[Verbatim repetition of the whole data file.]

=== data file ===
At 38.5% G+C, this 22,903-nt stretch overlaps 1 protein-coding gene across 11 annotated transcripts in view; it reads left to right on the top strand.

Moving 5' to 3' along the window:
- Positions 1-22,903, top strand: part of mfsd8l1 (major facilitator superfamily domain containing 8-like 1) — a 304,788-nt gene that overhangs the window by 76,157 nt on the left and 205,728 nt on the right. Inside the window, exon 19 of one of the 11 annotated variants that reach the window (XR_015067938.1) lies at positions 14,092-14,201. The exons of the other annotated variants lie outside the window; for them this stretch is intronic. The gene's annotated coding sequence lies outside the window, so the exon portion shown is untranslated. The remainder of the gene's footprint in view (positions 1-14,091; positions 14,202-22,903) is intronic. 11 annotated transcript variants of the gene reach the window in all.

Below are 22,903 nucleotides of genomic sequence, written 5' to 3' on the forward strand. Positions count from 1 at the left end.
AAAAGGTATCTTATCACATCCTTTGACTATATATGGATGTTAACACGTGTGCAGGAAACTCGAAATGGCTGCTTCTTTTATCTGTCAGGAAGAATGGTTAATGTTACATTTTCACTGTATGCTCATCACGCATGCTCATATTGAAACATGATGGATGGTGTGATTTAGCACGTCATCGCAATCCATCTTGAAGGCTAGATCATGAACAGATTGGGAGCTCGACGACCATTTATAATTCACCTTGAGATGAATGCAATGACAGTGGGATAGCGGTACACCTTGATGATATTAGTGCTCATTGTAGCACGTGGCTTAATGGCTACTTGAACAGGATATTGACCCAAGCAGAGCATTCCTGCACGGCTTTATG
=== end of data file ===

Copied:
At 38.5% G+C, this 22,903-nt stretch overlaps 1 protein-coding gene across 11 annotated transcripts in view; it reads left to right on the top strand.

Moving 5' to 3' along the window:
- Positions 1-22,903, top strand: part of mfsd8l1 (major facilitator superfamily domain containing 8-like 1) — a 304,788-nt gene that overhangs the window by 76,157 nt on the left and 205,728 nt on the right. Inside the window, exon 19 of one of the 11 annotated variants that reach the window (XR_015067938.1) lies at positions 14,092-14,201. The exons of the other annotated variants lie outside the window; for them this stretch is intronic. The gene's annotated coding sequence lies outside the window, so the exon portion shown is untranslated. The remainder of the gene's footprint in view (positions 1-14,091; positions 14,202-22,903) is intronic. 11 annotated transcript variants of the gene reach the window in all.

Below are 22,903 nucleotides of genomic sequence, written 5' to 3' on the forward strand. Positions count from 1 at the left end.
AAAAGGTATCTTATCACATCCTTTGACTATATATGGATGTTAACACGTGTGCAGGAAACTCGAAATGGCTGCTTCTTTTATCTGTCAGGAAGAATGGTTAATGTTACATTTTCACTGTATGCTCATCACGCATGCTCATATTGAAACATGATGGATGGTGTGATTTAGCACGTCATCGCAATCCATCTTGAAGGCTAGATCATGAACAGATTGGGAGCTCGACGACCATTTATAATTCACCTTGAGATGAATGCAATGACAGTGGGATAGCGGTACACCTTGATGATATTAGTGCTCATTGTAGCACGTGGCTTAATGGCTACTTGAACAGGATATTGACCCAAGCAGAGCATTCCTGCACGGCTTTATG